Monday, June 2, 2008

The good, the bad, and the obese

Let's get the bad over with first.
I have 7 older chickens that have free range of the property all the time, not because I am showing any kind of favoritism to them, the truth is they are the barnyard bitties and can not get along with any of the other chickens well enough to be confined with them without dire consequences. They are all part of White Chicken's posse and they strike fear in the hearts of any other chicken that crosses their path.
This morning when I went out to do chores, I noticed something towards the front of the property and upon investigating was sickened to find a pile of feathers from my Golden laced Wyandotte (Doozy).....a lot of feathers, and then later discovered that something had gotten her either last evening after we came in, or very early this morning. Even though she was a crabby old hen, I still had kind of a soft spot for the old girl. She was one of the chicks that my daughter, Nicole, picked out the first time we ordered chicks, and I must say she was probably my prettiest hen. I am now very worried that whatever tried to make off with her last night will come back looking for another easy target. So for now, White Chicken and her posse will have a much more restricted run of the place, and sadly, I will have one less pretty chicken in the barnyard.
The llamas are in with the sheep and are very protective of them, so I am not as concerned about the lambs, but I am going to keep a close eye on everyone until I can figure out what did away with our little friend.

Let's move on to happier subject matter. Some of my flowers are finally in bloom.
Variegated Jacobs Ladder

In sheepy news,
Some of you may be wondering..hey, wasn't there one more ewe that was due to lamb?
The answer to that was, yes, yes there was. Sage was to be my last expectant mother. She literally was bred the morning that I was taking rent-a-ram out of the pasture to bring him back to Wisconsin, I guess one last fling before he headed home. I wasn't sure if she had settled or not, but she seemed to be progressing along and would be due a month later than the rest of the girls. I noticed a couple of weeks before her due date of May 31st, that she didn't seem to have any signs of getting closer to delivering, except for her ever burgeoning girth. A week before her due date there was still no bag, no other indications. By now I was getting pretty suspicious that something was amiss. Her due date came, no swelling, no bag, just one enormous belly!
It was all becoming clear to me. Sage had certainly been eating for 3 (cows), she is one of my biggest ewes and has always been pushy at feeding time. I have been giving the girls all extra grain in a community feed pan while they are nursing their lambs and Sage has been taking full advantage of the situation. It would seem as though Sage has been dominating the feed pan, taking her share, and then some, and then some more, and scavenging every little crumb that might be left behind.
This picture might explain where my confusion came in.

Oh, yes, she is now on grain restriction!
Not the most flattering picture, but I am a little angry with her right now!


Anonymous said...

Why do all of your animals get fat?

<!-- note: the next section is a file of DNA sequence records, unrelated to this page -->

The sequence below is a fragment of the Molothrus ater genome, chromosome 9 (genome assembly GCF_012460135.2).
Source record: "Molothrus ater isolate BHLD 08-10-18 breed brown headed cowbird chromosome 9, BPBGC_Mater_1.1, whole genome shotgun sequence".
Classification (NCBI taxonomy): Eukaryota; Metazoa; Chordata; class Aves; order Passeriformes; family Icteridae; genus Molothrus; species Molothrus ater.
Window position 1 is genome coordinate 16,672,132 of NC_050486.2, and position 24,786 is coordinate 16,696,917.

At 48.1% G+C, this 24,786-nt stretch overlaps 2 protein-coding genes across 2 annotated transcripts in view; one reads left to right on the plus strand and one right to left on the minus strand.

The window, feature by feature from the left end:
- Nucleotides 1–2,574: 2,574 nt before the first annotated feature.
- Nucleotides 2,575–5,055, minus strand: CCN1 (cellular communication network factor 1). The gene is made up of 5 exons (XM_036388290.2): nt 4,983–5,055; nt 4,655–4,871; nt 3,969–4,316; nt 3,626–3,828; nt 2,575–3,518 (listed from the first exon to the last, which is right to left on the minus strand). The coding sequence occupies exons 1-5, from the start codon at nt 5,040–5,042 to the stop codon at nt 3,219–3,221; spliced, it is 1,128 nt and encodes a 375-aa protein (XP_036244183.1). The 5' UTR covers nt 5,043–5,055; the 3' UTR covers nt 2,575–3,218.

Crosswinds Farm said...

Justin, Somehow I knew you were going to say that!

Kara said...

Hi Corinne,

I am so glad you posted that picture of the Jacobs Ladder. My husband and I have one in our garden and have been debating if it was intentionally planted by former owners or a really pretty weed! LOL

Rayna said...

Omg...that variegated Jacobs Ladder is GORGEOUS! And yeah, I have some ewes that need a diet too...don't feel bad :)

Nancy K. said...

I'm sorry you lost your beautiful golden wyondotte hen. What a pretty chicken! I used to have one as well and she layed nice, big, brown eggs.

I think I like the Columbine best ~ what a beautiful flower!

ROFLMAO!!! And I thought MY sheep were fat.....


Crosswinds Farm said...

Kara, I am glad that I was able to help you with your "weed" identification! LOL
Thanks Rayna, I am glad that I am not the only one with chubby ewes :).
Okay,Okay, I win the fat ewe contest.....and I don't even feed animal cookies :(.

Tammy said...

Sorry to hear about your hen. It is always distressing when that happens, and then you worry about what kind of varmint it was.

That is too funny about Sage. I know it's probably dissapointing not to get lambs though. I have a couple of 'big white sheep' who got enormous over the winter. All they did was waddle around and eat hay. When I reduced grain you would have thought I was starving them to death!

Enjoyed the post (except your chicken loss)

lisa said...

My husband gained a little sympathy weight while I was pregnant last year. Perhaps Sage was just trying to be supportive of her sisters in the barnyard and ended up putting on some sympathy weight of her own.

Crosswinds Farm said...

Tammy, I am not all that dissapointed about her not lambing. She would have had moorit or musket lambs and I am up to my eyeballs in those this year!
Lisa, Thanks for giving miss Sage the benefit of the doubt...but I am pretty sure it was just sheer gluttony!

Copyright info

Creative Commons License
The content of Crosswinds Farm blog is licensed under a Creative Commons Attribution-Noncommercial-No Derivative Works 3.0 Unported License.